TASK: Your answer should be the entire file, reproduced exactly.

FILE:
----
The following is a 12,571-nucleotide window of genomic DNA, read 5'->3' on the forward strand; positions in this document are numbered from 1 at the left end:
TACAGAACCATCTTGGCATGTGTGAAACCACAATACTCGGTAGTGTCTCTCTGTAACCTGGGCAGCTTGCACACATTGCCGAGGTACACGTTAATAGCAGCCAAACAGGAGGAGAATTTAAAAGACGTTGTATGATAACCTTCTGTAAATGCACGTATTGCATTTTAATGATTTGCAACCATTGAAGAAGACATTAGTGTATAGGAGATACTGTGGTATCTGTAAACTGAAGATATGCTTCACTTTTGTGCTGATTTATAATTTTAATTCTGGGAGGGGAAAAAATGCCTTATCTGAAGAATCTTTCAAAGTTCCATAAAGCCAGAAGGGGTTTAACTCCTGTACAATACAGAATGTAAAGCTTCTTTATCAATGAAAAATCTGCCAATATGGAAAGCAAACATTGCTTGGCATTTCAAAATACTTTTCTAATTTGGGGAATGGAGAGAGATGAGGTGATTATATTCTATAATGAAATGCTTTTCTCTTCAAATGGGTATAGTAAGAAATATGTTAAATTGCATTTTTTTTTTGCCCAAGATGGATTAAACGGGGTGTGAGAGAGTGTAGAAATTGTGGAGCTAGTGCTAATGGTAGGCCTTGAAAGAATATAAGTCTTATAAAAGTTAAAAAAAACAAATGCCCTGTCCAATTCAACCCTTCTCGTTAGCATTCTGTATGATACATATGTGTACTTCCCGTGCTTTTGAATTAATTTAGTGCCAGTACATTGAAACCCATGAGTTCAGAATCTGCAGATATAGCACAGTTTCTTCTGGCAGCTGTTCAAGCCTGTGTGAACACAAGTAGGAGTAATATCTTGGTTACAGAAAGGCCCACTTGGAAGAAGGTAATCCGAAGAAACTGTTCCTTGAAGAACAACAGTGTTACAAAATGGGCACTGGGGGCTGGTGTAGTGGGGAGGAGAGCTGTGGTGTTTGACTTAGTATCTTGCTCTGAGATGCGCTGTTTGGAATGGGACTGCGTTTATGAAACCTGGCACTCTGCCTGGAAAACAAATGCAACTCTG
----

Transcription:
The following is a 12,571-nucleotide window of genomic DNA, read 5'->3' on the forward strand; positions in this document are numbered from 1 at the left end:
TACAGAACCATCTTGGCATGTGTGAAACCACAATACTCGGTAGTGTCTCTCTGTAACCTGGGCAGCTTGCACACATTGCCGAGGTACACGTTAATAGCAGCCAAACAGGAGGAGAATTTAAAAGACGTTGTATGATAACCTTCTGTAAATGCACGTATTGCATTTTAATGATTTGCAACCATTGAAGAAGACATTAGTGTATAGGAGATACTGTGGTATCTGTAAACTGAAGATATGCTTCACTTTTGTGCTGATTTATAATTTTAATTCTGGGAGGGGAAAAAATGCCTTATCTGAAGAATCTTTCAAAGTTCCATAAAGCCAGAAGGGGTTTAACTCCTGTACAATACAGAATGTAAAGCTTCTTTATCAATGAAAAATCTGCCAATATGGAAAGCAAACATTGCTTGGCATTTCAAAATACTTTTCTAATTTGGGGAATGGAGAGAGATGAGGTGATTATATTCTATAATGAAATGCTTTTCTCTTCAAATGGGTATAGTAAGAAATATGTTAAATTGCATTTTTTTTTTGCCCAAGATGGATTAAACGGGGTGTGAGAGAGTGTAGAAATTGTGGAGCTAGTGCTAATGGTAGGCCTTGAAAGAATATAAGTCTTATAAAAGTTAAAAAAAACAAATGCCCTGTCCAATTCAACCCTTCTCGTTAGCATTCTGTATGATACATATGTGTACTTCCCGTGCTTTTGAATTAATTTAGTGCCAGTACATTGAAACCCATGAGTTCAGAATCTGCAGATATAGCACAGTTTCTTCTGGCAGCTGTTCAAGCCTGTGTGAACACAAGTAGGAGTAATATCTTGGTTACAGAAAGGCCCACTTGGAAGAAGGTAATCCGAAGAAACTGTTCCTTGAAGAACAACAGTGTTACAAAATGGGCACTGGGGGCTGGTGTAGTGGGGAGGAGAGCTGTGGTGTTTGACTTAGTATCTTGCTCTGAGATGCGCTGTTTGGAATGGGACTGCGTTTATGAAACCTGGCACTCTGCCTGGAAAACAAATGCAACTCTG